Monday, September 26, 2011

Organization Theory - 11

In the last blog, we discussed about "division of labor". In today's blog, we discuss about the concept of "specialization".

Specialization could be understood as - particular grouping of activities performed by an individual. If we have a second look at the way we have understood this, it becomes clear that we can have a specialization based on the task performed or based on the skills of the individuals. Thus, we can call them as:
  • Functional Specialization
  • Social Specialization

It is pretty clear that when we begin to divide the task into multiple smaller tasks which are simpler and repetitive in nature. Thus we could call it again as "division of labor". It would be interesting to note that. "Division of labor" creates a sort of substitutability amongst the various employees and helps the management easily replace them.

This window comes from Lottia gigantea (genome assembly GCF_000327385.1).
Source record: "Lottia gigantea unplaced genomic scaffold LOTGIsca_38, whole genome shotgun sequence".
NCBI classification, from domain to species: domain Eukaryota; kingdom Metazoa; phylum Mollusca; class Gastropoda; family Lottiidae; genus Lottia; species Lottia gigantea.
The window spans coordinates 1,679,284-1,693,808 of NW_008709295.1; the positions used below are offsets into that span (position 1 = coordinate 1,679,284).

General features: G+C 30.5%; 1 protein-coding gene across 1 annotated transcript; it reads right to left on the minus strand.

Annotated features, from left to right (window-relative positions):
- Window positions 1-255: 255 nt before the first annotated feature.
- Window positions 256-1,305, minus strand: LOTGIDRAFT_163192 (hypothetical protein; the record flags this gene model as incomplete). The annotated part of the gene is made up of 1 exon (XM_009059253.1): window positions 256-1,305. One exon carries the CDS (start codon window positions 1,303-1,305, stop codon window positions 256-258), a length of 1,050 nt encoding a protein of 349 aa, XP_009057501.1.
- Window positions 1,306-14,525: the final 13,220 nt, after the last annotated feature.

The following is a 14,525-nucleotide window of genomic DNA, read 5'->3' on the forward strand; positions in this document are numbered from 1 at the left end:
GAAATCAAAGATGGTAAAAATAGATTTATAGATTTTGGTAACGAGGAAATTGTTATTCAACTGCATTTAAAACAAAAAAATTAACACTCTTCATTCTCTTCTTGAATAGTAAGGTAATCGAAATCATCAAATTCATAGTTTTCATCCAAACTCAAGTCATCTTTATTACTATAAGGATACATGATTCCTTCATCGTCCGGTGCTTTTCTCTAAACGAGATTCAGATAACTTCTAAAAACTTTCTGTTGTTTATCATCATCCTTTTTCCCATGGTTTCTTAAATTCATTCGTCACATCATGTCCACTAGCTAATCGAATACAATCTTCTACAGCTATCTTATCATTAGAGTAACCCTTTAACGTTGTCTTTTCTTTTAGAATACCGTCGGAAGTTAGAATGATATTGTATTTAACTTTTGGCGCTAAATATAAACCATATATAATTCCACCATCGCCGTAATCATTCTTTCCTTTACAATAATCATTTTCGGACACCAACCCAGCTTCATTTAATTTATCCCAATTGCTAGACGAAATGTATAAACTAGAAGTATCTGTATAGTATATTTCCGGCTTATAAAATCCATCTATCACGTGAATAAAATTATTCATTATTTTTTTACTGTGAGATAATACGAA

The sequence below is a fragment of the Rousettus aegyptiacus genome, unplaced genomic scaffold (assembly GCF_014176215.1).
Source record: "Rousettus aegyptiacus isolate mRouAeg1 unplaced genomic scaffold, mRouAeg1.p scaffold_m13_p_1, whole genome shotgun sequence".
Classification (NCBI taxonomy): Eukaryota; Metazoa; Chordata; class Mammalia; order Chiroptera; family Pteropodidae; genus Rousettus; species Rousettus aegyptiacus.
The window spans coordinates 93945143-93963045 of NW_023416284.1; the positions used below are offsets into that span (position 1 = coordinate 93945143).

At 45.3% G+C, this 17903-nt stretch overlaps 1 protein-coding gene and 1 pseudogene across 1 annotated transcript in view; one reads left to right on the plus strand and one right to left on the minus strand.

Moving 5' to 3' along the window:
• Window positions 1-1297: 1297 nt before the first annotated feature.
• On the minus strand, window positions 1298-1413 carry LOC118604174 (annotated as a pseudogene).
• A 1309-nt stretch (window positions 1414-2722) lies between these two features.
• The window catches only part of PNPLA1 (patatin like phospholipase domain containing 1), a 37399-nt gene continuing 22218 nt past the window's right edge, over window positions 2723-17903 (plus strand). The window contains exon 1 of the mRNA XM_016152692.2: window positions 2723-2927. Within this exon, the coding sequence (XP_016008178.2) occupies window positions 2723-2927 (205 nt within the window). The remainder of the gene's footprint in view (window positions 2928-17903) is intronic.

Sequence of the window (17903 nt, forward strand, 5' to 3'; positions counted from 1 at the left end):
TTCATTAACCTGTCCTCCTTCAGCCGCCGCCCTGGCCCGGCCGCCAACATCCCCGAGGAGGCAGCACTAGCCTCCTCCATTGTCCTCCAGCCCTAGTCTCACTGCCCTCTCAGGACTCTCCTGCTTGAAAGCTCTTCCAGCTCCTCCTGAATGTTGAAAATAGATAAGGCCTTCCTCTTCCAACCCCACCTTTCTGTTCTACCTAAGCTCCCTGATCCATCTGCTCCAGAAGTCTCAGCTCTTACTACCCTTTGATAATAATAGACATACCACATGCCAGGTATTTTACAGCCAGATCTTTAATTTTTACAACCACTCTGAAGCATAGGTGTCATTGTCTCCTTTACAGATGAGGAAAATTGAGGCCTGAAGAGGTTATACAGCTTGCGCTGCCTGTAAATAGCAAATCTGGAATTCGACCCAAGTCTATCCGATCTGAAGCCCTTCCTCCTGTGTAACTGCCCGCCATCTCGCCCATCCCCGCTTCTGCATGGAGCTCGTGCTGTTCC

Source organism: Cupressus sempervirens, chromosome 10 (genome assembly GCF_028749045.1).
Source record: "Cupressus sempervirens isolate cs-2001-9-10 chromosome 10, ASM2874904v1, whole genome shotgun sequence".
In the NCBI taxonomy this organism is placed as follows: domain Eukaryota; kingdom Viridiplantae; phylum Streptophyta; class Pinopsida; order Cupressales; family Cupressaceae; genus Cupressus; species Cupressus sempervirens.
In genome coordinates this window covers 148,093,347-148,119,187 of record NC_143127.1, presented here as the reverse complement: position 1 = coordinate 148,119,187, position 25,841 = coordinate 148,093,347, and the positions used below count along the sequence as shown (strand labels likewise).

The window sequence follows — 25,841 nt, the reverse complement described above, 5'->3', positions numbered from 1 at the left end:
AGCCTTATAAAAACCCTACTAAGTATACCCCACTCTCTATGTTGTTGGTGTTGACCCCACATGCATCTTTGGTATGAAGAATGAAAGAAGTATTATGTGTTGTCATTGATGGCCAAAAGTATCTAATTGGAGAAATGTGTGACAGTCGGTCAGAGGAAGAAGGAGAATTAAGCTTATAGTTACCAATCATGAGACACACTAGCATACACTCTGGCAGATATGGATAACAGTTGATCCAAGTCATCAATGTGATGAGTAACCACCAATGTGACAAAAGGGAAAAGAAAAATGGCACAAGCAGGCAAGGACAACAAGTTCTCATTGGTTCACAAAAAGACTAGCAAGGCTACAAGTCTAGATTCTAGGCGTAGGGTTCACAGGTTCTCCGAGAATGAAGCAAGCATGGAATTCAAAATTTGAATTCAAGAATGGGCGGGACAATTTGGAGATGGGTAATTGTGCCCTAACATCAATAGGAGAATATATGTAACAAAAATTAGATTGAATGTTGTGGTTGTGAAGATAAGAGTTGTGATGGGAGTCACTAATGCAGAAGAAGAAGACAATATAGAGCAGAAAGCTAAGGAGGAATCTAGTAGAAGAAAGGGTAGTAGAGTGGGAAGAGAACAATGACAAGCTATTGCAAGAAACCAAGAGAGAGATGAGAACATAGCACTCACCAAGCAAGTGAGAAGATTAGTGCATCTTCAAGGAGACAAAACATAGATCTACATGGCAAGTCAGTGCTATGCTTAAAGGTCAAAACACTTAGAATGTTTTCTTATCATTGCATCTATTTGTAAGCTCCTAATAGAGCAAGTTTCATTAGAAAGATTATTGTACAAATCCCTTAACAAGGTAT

If the individual is "specialized" instead of the work that is being performed, we call it "social specialization" - e.g. Engineers, nuclear physicists etc. The only way to achieve such social specialization for the organization is hiring these professionals!

With an increase in the specialization, it follows that the amount of coordination and control between the various specializations adds up - thus it would increase the "complexity" of the organization compared to the single person doing everything!

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